Trans Bond II defeat a lost opportunity

During the final days of the 2015 legislative session, Senate Bill 272 was defeated in the House State Affairs Committee on a party line 6-5 vote. A week earlier, the Colorado Senate approved the legislation by a bipartisan 18-17 vote.

S. 272 was sponsored by Rep. Brian DelGrosso, R-Loveland. Sens. Randy Baumgardner, R-Hot Sulphur Springs, John Kefalas, D-Fort Collins, Vicki Marble, R-Fort Collins, John Cooke, R-Greeley, and Jerry Sonnenberg, R-Sterling, voted for the measure. The bill also had support from Reps. Perry Buck, R-Windsor, and Steve Humphrey, R-Severance. We owe each of them a big thank you for their efforts to improve transportation not only in Northern Colorado but in the entire state.

What was S. 272? The bill would have allowed the voters the opportunity in November to vote to allow the state of Colorado to issue bonds that could have raised $3.5 billion for much-needed highway and transit projects around the state. Almost 60 identified projects were included in the bill. With record low interest rates, the idea was to issue bonds, with no new tax increase, similar to what Colorado did in 1999. Trans Bond I was a huge success; TREX in Denver, the Harmony Road and Interstate 25 intersection in Fort Collins, and new lanes on I-25 through Colorado Springs are just a few of the 24 projects completed years ahead of time and with considerable cost savings to the taxpayer.

The bill’s defeat, in our opinion, was an opportunity lost.

Instead of going to the voters this year and letting them decide whether this plan had merit, we now must wait until 2075 to get new capacity on I-25. Instead of giving the voters an opportunity to address critical transportation projects, such as I-70 West from Denver, I-25 from Castle Rock to Monument, U.S. Highway 50 in Southern Colorado near Pueblo or Colorado Highway 71 in Eastern Colorado, we must continue to wait – wait for bridges to collapse; wait for our highways to crumble; and wait for much-needed safety projects which would have saved lives to continue to be put on hold.

And who is responsible for the defeat? Gov. John Hickenlooper. Instead of collaborating with the Northern Colorado Legislative Alliance, The Fix I-25 by 25 Group, Colorado Counties, Inc. and the many other organizations throughout the state that championed this solution, the governor actually opposed the bill and, even worse, lobbied for its defeat. When asked what his plan is to address this growing crisis, he said he has no plan other than raising taxes.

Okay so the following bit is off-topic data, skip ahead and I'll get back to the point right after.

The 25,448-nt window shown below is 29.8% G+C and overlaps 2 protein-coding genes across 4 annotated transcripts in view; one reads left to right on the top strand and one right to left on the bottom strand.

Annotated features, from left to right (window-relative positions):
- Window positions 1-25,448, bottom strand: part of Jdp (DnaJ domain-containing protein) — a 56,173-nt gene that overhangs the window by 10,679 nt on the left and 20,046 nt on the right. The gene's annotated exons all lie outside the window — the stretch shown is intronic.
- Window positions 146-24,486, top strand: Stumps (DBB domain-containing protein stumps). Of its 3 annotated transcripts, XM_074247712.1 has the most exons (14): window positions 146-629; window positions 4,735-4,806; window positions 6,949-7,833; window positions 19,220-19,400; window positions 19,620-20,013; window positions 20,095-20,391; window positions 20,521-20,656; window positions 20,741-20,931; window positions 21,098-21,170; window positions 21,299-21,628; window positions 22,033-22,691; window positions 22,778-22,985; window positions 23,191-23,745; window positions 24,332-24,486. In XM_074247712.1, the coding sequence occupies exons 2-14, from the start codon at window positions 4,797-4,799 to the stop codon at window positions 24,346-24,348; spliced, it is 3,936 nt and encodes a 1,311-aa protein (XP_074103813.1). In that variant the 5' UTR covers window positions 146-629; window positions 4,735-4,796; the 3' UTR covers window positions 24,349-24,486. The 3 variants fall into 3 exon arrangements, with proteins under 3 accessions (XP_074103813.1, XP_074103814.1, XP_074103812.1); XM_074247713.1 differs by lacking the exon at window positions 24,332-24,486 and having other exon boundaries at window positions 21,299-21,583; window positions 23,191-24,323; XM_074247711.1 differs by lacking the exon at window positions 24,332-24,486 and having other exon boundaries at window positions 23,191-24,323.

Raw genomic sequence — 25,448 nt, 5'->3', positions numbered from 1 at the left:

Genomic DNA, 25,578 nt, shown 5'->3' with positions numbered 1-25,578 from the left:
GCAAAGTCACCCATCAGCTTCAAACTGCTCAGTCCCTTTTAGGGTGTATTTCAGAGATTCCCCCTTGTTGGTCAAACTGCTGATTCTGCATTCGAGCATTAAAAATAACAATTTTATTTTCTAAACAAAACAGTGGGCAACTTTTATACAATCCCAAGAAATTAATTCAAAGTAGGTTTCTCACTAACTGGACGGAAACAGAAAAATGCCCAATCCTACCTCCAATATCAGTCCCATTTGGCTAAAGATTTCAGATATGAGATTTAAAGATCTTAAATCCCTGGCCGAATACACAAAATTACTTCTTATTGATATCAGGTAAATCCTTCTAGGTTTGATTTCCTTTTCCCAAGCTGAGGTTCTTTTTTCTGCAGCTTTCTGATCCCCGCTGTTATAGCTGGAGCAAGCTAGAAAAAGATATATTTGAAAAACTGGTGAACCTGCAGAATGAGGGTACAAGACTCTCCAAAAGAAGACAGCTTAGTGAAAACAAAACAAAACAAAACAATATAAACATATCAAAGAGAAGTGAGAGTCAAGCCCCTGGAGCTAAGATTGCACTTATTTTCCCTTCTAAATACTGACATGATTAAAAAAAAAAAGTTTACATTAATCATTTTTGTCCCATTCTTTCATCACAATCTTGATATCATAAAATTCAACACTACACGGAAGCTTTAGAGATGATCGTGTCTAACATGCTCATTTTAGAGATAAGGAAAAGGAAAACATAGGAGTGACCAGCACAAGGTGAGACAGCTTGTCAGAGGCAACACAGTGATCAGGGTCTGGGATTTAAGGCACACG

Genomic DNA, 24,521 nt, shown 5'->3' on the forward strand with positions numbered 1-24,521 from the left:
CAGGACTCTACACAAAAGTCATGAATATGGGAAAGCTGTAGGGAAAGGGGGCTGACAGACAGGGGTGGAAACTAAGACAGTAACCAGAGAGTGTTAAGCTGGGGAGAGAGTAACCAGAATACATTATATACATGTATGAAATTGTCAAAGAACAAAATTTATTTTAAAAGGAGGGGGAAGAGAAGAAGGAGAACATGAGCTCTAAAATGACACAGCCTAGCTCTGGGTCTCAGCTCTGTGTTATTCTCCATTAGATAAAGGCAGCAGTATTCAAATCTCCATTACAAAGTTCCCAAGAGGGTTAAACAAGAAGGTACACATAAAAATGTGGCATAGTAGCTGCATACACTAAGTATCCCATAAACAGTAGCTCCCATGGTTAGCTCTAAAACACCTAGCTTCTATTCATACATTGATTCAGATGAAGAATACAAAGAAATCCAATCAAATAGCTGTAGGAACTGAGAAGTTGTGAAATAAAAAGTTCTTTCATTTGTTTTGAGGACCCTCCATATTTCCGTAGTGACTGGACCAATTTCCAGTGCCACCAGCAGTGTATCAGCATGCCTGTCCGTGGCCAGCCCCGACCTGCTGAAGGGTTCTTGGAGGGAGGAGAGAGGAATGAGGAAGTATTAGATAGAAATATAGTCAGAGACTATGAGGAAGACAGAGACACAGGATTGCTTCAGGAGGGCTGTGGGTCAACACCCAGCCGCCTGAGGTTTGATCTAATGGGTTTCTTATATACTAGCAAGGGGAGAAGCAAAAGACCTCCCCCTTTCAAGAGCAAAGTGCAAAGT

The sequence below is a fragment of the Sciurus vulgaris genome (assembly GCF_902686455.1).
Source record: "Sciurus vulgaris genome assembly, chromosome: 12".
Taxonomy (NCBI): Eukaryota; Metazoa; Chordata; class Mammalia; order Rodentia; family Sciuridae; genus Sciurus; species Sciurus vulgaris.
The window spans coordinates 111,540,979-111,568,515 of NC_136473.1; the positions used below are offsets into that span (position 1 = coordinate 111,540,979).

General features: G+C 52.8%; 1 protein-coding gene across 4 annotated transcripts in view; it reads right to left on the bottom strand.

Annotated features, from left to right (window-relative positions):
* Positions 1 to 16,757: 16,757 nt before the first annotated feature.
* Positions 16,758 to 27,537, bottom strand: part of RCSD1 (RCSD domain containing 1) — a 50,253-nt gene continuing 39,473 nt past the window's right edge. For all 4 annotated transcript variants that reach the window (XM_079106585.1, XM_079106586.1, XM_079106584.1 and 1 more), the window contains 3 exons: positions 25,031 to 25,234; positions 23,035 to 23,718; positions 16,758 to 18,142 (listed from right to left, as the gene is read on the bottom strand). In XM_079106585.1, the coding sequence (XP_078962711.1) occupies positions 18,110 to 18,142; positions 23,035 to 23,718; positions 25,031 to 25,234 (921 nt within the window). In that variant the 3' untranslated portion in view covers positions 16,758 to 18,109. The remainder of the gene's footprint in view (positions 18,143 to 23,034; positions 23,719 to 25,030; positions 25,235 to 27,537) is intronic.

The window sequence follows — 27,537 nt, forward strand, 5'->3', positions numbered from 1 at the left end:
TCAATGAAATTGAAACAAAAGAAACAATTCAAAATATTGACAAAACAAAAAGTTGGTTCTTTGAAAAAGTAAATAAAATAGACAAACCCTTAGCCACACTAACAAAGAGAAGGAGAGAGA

An opportunity lost, but not all hope is lost.

On June 15 from 7:30 a.m. to 1:30 p.m. at Island Grove Regional Park in Greeley, the first Transportation Summit in more than a decade will take place. U.S. Sen. Cory Gardner, R-Colo., will be the keynote speaker. Hickenlooper, U.S. Reps. Ken Buck, R-Colo., and Jared Polis, D-Colo., and Sen. Michael Bennet, D-Colo., are all invited and expected to participate. Panel discussions from members of the North I-25 Coalition and Highway 85 Coalition will give updates on the actions being taken to address transportation issues in our region.

The Transportation Summit 2015 is free and open to anyone. All you need to do is call 970-304-6496 ext. 3762 to register. Come, join us, and make a difference in solving our future transportation challenges.

Sean Conway chairs the North Front Range Metropolitan Planning Organization. He and Barbara Kirkemeyer are Weld County commissioners.

During the final days of the 2015 legislative session, Senate Bill 272 was defeated in the House State Affairs Committee on a party line 6-5 vote. A week earlier, the Colorado Senate approved the legislation by a bipartisan 18-17 vote.

S. 272 was sponsored by Rep. Brian DelGrosso, R-Loveland. Sens. Randy Baumgardner, R-Hot Sulphur Springs, John Kefalas, D-Fort Collins, Vicki Marble, R-Fort Collins, John Cooke, R-Greeley, and Jerry Sonnenberg, R-Sterling, voted for the measure. The bill also had support from Reps. Perry Buck, R-Windsor, and Steve Humphrey, R-Severance. We owe each of them a big thank you for their efforts to improve transportation not only in Northern Colorado but in the entire state.

What was S. 272? The bill would have allowed the voters the opportunity in November to vote to allow the state of Colorado to issue bonds that could have raised $3.5 billion for much-needed highway and transit projects around the state. Almost 60 identified projects were included in the bill. With record low interest rates, the idea was to issue bonds, with no new tax increase, similar to what Colorado did in 1999. Trans Bond I was a huge success; TREX in Denver, the Harmony Road and Interstate 25 intersection in Fort Collins, and new lanes on I-25 through Colorado Springs are just a few of the 24 projects completed years ahead of time and with considerable cost savings to the…